In the context of hypothesis tests, there are two sorts of errors: type I and type II. When a true null hypothesis is rejected (a "false positive"), a type I error occurs, and when a false null hypothesis is not rejected (a "false negative"), a type II error occurs.
The (unknown) disparity between the retained value and the true value is referred to as a statistical error. Because accuracy is defined as "the inverse of the whole error, including bias and variation," it is instantly related with accuracy (Kish, Survey Sampling, 1965). The lower the accuracy, the higher the error.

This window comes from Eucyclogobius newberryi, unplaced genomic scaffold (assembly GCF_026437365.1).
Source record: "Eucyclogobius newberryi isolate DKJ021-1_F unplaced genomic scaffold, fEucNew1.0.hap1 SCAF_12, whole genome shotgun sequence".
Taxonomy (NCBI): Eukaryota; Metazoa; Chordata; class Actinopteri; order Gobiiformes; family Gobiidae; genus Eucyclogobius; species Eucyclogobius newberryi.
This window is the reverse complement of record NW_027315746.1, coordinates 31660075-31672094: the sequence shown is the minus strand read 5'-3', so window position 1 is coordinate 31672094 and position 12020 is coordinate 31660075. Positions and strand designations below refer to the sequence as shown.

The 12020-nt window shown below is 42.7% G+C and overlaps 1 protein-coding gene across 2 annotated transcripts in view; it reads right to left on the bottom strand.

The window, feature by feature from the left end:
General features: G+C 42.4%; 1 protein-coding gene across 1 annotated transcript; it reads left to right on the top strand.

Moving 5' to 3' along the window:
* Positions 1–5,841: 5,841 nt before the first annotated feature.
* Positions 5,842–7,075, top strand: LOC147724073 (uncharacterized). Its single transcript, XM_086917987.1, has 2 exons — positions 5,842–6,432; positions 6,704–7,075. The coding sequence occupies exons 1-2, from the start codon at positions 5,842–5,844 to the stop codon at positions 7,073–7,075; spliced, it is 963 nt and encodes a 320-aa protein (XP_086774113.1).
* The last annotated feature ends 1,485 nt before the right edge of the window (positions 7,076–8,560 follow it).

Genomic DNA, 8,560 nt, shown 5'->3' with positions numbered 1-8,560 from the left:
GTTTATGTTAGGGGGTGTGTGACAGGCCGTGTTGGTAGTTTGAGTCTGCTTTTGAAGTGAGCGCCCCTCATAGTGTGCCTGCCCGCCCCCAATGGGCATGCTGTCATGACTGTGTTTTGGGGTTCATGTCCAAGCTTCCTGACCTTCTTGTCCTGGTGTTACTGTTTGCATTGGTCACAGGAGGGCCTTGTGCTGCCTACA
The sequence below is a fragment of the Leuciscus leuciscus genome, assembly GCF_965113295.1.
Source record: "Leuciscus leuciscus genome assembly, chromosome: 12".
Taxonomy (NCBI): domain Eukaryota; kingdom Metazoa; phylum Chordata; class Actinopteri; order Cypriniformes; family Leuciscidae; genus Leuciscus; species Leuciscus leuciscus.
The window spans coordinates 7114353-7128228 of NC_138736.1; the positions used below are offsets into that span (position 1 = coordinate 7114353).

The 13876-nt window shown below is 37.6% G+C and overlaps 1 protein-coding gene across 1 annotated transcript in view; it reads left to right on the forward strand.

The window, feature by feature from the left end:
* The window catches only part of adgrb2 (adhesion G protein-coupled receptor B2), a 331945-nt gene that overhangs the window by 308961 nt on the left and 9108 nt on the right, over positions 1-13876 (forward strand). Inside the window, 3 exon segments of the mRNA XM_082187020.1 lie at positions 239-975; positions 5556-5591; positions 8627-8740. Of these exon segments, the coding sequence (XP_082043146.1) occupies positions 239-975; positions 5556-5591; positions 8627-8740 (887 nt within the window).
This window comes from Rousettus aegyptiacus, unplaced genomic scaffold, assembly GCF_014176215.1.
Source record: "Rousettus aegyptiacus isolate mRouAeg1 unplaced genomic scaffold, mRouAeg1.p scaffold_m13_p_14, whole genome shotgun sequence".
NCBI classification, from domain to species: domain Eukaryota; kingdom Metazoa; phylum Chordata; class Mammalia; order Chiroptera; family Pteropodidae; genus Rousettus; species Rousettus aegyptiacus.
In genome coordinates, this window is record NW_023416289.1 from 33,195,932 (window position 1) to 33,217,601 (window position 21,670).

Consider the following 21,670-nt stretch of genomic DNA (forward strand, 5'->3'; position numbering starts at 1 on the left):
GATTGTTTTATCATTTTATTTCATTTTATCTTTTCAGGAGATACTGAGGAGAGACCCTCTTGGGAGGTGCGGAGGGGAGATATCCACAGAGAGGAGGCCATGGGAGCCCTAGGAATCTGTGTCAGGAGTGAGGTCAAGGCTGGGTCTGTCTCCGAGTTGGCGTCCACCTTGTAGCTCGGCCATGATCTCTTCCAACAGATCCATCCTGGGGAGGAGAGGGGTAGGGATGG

When you make a type III error, you correctly reject the null hypothesis, but for the wrong reason. This is in contrast to a Type I error (rejecting the null hypothesis wrongly) and a Type II error (rejecting the null hypothesis incorrectly) (not rejecting the null when you should).